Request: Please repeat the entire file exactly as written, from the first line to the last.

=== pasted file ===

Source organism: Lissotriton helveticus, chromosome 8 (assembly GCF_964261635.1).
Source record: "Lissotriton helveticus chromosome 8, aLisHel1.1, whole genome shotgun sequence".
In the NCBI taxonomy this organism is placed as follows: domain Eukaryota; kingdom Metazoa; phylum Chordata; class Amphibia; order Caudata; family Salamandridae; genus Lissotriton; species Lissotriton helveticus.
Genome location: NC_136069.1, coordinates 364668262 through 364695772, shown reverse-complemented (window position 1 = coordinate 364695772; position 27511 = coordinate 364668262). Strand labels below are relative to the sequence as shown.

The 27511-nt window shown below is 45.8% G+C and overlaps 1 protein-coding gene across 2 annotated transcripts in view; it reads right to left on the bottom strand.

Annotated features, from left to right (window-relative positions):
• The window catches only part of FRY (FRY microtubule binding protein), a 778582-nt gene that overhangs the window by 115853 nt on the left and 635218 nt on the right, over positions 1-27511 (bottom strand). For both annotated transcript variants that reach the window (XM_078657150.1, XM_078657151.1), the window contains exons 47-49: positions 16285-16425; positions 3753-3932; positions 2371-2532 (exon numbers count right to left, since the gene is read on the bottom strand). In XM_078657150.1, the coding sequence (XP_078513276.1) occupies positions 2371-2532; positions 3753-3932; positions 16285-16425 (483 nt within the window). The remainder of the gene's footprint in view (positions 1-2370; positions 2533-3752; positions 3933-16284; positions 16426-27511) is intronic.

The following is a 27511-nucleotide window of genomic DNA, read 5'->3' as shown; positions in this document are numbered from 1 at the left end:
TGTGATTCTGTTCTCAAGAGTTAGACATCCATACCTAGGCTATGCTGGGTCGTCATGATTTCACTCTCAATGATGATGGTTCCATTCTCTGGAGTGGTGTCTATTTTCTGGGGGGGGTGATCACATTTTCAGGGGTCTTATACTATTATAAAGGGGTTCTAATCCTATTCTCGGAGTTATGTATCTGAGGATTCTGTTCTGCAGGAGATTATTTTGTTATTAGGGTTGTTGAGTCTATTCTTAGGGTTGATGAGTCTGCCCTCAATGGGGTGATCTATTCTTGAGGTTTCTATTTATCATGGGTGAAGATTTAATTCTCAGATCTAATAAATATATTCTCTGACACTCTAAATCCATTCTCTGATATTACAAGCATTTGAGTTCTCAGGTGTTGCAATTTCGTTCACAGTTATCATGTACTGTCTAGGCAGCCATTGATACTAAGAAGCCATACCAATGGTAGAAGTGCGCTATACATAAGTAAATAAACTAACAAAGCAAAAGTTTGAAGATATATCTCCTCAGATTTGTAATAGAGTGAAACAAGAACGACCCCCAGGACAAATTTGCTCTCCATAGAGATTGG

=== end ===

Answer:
Source organism: Lissotriton helveticus, chromosome 8 (assembly GCF_964261635.1).
Source record: "Lissotriton helveticus chromosome 8, aLisHel1.1, whole genome shotgun sequence".
In the NCBI taxonomy this organism is placed as follows: domain Eukaryota; kingdom Metazoa; phylum Chordata; class Amphibia; order Caudata; family Salamandridae; genus Lissotriton; species Lissotriton helveticus.
Genome location: NC_136069.1, coordinates 364668262 through 364695772, shown reverse-complemented (window position 1 = coordinate 364695772; position 27511 = coordinate 364668262). Strand labels below are relative to the sequence as shown.

The 27511-nt window shown below is 45.8% G+C and overlaps 1 protein-coding gene across 2 annotated transcripts in view; it reads right to left on the bottom strand.

Annotated features, from left to right (window-relative positions):
• The window catches only part of FRY (FRY microtubule binding protein), a 778582-nt gene that overhangs the window by 115853 nt on the left and 635218 nt on the right, over positions 1-27511 (bottom strand). For both annotated transcript variants that reach the window (XM_078657150.1, XM_078657151.1), the window contains exons 47-49: positions 16285-16425; positions 3753-3932; positions 2371-2532 (exon numbers count right to left, since the gene is read on the bottom strand). In XM_078657150.1, the coding sequence (XP_078513276.1) occupies positions 2371-2532; positions 3753-3932; positions 16285-16425 (483 nt within the window). The remainder of the gene's footprint in view (positions 1-2370; positions 2533-3752; positions 3933-16284; positions 16426-27511) is intronic.

The following is a 27511-nucleotide window of genomic DNA, read 5'->3' as shown; positions in this document are numbered from 1 at the left end:
TGTGATTCTGTTCTCAAGAGTTAGACATCCATACCTAGGCTATGCTGGGTCGTCATGATTTCACTCTCAATGATGATGGTTCCATTCTCTGGAGTGGTGTCTATTTTCTGGGGGGGGTGATCACATTTTCAGGGGTCTTATACTATTATAAAGGGGTTCTAATCCTATTCTCGGAGTTATGTATCTGAGGATTCTGTTCTGCAGGAGATTATTTTGTTATTAGGGTTGTTGAGTCTATTCTTAGGGTTGATGAGTCTGCCCTCAATGGGGTGATCTATTCTTGAGGTTTCTATTTATCATGGGTGAAGATTTAATTCTCAGATCTAATAAATATATTCTCTGACACTCTAAATCCATTCTCTGATATTACAAGCATTTGAGTTCTCAGGTGTTGCAATTTCGTTCACAGTTATCATGTACTGTCTAGGCAGCCATTGATACTAAGAAGCCATACCAATGGTAGAAGTGCGCTATACATAAGTAAATAAACTAACAAAGCAAAAGTTTGAAGATATATCTCCTCAGATTTGTAATAGAGTGAAACAAGAACGACCCCCAGGACAAATTTGCTCTCCATAGAGATTGG